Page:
Thursday, March 20, 2008

Catholic Church to Open in Saudi Arabia?

Diplomacy has always been one of the Vatican's strong suits.

The Vatican has confirmed something sure to make the Arab street seethe--it is negotiating for permission to build the first Catholic church in Saudi Arabia.

The announcement comes on the heels of the opening of a church in Qatar. The first Christian church in the country which has no bells nor visible crosses.

There are over 3/4 of a million Catholics in Saudi Arabia.
Presiding over the cradle of Islam and home to its holiest sites, the Saudi monarchy has long banned the open worship of other faiths, even as the number of Catholics resident in Saudi Arabia has risen to 800,000 thanks to an influx of immigrant workers from places like the Philippines and India. Mosques are the only houses of prayer in a country where the strict Wahhabi version of Sunni Islam dominates.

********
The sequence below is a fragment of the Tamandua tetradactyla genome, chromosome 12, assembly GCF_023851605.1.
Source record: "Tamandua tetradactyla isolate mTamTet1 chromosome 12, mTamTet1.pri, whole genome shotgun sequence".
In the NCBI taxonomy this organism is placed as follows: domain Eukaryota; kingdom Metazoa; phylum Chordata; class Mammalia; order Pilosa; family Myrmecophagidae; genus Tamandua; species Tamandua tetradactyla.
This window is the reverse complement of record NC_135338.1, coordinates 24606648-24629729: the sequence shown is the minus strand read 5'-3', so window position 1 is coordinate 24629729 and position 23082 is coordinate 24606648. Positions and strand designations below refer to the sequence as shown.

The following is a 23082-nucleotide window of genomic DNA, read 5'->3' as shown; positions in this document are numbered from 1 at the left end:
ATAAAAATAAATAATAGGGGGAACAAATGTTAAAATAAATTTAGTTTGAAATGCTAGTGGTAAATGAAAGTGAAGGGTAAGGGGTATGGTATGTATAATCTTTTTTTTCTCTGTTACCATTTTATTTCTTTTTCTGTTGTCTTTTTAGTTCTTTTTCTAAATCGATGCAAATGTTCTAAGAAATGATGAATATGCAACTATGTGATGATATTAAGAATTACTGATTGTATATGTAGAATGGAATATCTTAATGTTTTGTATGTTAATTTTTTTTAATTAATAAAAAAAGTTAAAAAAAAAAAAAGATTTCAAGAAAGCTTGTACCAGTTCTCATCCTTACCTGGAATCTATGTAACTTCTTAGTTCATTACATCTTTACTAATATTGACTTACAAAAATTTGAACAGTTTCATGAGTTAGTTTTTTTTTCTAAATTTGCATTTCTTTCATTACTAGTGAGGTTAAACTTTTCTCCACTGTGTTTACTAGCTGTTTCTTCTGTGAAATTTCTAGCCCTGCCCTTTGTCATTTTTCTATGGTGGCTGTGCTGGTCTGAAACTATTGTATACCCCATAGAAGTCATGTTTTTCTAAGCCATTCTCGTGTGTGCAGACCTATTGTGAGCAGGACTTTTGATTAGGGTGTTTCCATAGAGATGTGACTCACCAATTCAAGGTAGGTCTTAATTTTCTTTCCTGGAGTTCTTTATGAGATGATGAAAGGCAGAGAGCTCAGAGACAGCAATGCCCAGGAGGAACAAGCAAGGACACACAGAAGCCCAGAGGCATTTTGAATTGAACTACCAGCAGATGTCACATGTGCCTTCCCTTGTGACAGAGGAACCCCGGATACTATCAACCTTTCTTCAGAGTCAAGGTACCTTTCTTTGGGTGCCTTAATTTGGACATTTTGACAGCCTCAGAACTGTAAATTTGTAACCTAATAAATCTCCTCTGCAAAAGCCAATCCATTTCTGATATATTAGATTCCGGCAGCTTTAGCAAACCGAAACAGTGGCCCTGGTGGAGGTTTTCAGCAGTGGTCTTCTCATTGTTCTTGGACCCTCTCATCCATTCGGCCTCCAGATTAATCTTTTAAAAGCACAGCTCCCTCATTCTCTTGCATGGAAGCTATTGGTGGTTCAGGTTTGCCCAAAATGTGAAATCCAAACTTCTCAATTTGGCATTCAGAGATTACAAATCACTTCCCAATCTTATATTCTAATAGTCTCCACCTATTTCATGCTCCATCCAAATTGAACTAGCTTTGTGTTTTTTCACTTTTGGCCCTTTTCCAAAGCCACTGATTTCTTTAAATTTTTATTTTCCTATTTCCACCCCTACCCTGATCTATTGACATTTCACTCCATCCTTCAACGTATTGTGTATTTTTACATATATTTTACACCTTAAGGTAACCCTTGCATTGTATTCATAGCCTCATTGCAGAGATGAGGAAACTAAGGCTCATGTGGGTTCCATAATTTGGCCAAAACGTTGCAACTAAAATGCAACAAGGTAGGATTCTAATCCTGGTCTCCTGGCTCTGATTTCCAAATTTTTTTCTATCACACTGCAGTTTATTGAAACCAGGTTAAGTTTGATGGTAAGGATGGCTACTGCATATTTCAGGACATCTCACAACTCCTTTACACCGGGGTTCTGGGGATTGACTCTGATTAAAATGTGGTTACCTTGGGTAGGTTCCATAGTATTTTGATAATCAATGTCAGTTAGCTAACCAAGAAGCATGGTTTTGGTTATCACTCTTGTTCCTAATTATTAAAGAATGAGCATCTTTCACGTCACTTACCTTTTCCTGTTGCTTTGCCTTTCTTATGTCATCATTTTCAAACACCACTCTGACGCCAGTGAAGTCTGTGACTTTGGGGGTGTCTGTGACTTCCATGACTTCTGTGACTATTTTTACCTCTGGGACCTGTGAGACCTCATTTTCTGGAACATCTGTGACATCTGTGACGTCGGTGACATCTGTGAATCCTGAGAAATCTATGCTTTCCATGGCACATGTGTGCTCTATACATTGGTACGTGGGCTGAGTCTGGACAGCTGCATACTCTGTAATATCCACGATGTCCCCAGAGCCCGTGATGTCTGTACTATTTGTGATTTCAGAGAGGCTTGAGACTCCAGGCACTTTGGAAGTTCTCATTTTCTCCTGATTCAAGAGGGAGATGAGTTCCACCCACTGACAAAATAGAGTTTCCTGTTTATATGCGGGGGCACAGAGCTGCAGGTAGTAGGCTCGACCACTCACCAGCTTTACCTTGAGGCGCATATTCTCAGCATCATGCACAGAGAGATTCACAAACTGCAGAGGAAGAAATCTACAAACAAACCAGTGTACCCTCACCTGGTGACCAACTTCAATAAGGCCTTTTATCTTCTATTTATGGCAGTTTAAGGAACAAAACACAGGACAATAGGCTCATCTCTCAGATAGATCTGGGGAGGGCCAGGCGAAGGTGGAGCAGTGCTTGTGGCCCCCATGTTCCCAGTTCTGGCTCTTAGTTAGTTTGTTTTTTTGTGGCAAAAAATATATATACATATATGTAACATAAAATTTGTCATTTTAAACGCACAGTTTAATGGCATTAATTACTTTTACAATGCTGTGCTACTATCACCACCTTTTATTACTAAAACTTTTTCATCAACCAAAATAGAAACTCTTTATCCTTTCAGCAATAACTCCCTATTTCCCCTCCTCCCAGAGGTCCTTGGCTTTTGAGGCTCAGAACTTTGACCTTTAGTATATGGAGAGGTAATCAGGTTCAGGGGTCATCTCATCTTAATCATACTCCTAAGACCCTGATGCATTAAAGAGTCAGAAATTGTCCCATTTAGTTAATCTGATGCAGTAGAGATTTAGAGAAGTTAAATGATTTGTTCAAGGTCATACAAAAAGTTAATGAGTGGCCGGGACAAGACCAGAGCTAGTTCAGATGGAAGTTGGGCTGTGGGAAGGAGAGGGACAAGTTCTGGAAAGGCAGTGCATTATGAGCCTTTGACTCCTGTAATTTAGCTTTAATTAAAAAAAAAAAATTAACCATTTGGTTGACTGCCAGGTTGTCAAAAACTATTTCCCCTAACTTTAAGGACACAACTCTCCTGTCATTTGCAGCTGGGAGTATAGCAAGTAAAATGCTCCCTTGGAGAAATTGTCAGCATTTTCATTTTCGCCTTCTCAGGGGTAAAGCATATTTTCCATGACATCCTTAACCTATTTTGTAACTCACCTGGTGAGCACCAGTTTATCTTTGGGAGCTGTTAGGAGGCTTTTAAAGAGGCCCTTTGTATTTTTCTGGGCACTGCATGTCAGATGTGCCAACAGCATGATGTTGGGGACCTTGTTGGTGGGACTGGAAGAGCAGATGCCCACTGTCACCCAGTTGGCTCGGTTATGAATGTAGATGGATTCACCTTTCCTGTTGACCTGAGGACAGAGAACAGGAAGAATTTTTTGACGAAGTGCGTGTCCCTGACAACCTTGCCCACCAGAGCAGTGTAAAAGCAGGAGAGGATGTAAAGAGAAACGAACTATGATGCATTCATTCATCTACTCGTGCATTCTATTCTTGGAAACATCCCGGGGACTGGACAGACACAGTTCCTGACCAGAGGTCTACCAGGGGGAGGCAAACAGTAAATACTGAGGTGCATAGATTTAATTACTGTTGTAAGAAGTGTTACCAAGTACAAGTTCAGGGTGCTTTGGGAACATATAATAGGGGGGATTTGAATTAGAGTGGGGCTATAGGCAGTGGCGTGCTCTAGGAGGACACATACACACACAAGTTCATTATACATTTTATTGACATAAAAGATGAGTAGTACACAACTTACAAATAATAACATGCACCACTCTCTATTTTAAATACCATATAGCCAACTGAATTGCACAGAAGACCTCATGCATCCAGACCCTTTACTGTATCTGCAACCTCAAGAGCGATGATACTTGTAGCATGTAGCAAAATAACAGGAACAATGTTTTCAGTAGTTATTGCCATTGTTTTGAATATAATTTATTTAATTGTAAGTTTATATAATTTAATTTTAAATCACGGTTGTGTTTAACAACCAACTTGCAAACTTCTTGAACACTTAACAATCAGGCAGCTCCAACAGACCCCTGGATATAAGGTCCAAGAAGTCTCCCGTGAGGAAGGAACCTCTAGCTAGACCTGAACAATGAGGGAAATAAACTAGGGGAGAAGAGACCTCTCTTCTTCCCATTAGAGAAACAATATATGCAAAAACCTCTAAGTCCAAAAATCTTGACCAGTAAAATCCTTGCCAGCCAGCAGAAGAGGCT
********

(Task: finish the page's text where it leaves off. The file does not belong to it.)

But Archbishop Paul-Mounged El-Hachem, the papal envoy to the smaller countries on the Arabian peninsula, such as Kuwait and Qatar, has confirmed that talks are under way to establish formal diplomatic relations between the Vatican and Saudi Arabia, and to eventually allow for Catholic churches to be built there. Pope Benedict XVI is believed to have personally appealed to King Abdullah on the topic during the Saudi monarch's first ever visit to the Vatican last November.

The last Christian priest was expelled from the kingdom in 1985.

Will there be demonstrations in Saudi Arabia if a Christian church is built?

Will "the religion of peace" blow something up?

Does the Pope wear a beanie?

by Mondoreb
hat tip: FARK
image: catholic news
Source: A Church in Saudi Arabia?

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